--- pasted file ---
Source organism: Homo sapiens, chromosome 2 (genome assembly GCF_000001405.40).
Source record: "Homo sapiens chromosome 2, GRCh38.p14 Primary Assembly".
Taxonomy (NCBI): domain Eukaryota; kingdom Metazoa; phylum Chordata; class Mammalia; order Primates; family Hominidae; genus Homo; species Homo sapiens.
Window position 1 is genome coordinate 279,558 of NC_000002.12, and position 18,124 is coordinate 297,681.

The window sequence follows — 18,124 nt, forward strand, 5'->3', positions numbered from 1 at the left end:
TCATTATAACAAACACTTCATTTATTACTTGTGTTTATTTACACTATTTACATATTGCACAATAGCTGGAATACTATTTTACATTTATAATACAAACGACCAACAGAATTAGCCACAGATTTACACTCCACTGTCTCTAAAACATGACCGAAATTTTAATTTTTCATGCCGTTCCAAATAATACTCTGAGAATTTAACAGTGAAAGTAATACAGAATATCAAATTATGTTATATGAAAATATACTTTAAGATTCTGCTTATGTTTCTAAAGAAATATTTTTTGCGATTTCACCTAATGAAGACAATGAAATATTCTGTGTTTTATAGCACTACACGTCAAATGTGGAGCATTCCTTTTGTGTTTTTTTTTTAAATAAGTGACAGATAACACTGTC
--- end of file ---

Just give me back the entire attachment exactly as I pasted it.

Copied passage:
Source organism: Homo sapiens, chromosome 2 (genome assembly GCF_000001405.40).
Source record: "Homo sapiens chromosome 2, GRCh38.p14 Primary Assembly".
Taxonomy (NCBI): domain Eukaryota; kingdom Metazoa; phylum Chordata; class Mammalia; order Primates; family Hominidae; genus Homo; species Homo sapiens.
Window position 1 is genome coordinate 279,558 of NC_000002.12, and position 18,124 is coordinate 297,681.

The window sequence follows — 18,124 nt, forward strand, 5'->3', positions numbered from 1 at the left end:
TCATTATAACAAACACTTCATTTATTACTTGTGTTTATTTACACTATTTACATATTGCACAATAGCTGGAATACTATTTTACATTTATAATACAAACGACCAACAGAATTAGCCACAGATTTACACTCCACTGTCTCTAAAACATGACCGAAATTTTAATTTTTCATGCCGTTCCAAATAATACTCTGAGAATTTAACAGTGAAAGTAATACAGAATATCAAATTATGTTATATGAAAATATACTTTAAGATTCTGCTTATGTTTCTAAAGAAATATTTTTTGCGATTTCACCTAATGAAGACAATGAAATATTCTGTGTTTTATAGCACTACACGTCAAATGTGGAGCATTCCTTTTGTGTTTTTTTTTTAAATAAGTGACAGATAACACTGTC